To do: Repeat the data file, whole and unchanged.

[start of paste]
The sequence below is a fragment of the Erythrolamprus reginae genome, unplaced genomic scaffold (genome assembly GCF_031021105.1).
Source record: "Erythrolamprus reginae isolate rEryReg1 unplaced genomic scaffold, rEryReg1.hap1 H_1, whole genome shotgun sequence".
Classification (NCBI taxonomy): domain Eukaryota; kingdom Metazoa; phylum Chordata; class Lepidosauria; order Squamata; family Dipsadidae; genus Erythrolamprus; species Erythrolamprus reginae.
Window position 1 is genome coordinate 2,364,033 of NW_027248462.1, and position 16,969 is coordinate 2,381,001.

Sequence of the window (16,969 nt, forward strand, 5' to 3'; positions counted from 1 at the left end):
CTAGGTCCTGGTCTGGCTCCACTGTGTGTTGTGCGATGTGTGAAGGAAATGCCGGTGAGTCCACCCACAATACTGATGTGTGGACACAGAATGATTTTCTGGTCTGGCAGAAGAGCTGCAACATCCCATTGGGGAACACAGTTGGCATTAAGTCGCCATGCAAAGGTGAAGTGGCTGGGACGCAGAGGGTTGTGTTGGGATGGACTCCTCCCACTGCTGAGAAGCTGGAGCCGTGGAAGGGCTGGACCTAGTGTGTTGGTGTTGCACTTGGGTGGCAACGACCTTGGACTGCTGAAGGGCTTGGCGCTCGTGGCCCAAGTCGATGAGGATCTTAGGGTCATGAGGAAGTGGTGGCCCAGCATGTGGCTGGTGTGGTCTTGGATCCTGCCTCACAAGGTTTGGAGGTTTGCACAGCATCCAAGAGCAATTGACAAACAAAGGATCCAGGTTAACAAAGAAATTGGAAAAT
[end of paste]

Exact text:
The sequence below is a fragment of the Erythrolamprus reginae genome, unplaced genomic scaffold (genome assembly GCF_031021105.1).
Source record: "Erythrolamprus reginae isolate rEryReg1 unplaced genomic scaffold, rEryReg1.hap1 H_1, whole genome shotgun sequence".
Classification (NCBI taxonomy): domain Eukaryota; kingdom Metazoa; phylum Chordata; class Lepidosauria; order Squamata; family Dipsadidae; genus Erythrolamprus; species Erythrolamprus reginae.
Window position 1 is genome coordinate 2,364,033 of NW_027248462.1, and position 16,969 is coordinate 2,381,001.

Sequence of the window (16,969 nt, forward strand, 5' to 3'; positions counted from 1 at the left end):
CTAGGTCCTGGTCTGGCTCCACTGTGTGTTGTGCGATGTGTGAAGGAAATGCCGGTGAGTCCACCCACAATACTGATGTGTGGACACAGAATGATTTTCTGGTCTGGCAGAAGAGCTGCAACATCCCATTGGGGAACACAGTTGGCATTAAGTCGCCATGCAAAGGTGAAGTGGCTGGGACGCAGAGGGTTGTGTTGGGATGGACTCCTCCCACTGCTGAGAAGCTGGAGCCGTGGAAGGGCTGGACCTAGTGTGTTGGTGTTGCACTTGGGTGGCAACGACCTTGGACTGCTGAAGGGCTTGGCGCTCGTGGCCCAAGTCGATGAGGATCTTAGGGTCATGAGGAAGTGGTGGCCCAGCATGTGGCTGGTGTGGTCTTGGATCCTGCCTCACAAGGTTTGGAGGTTTGCACAGCATCCAAGAGCAATTGACAAACAAAGGATCCAGGTTAACAAAGAAATTGGAAAAT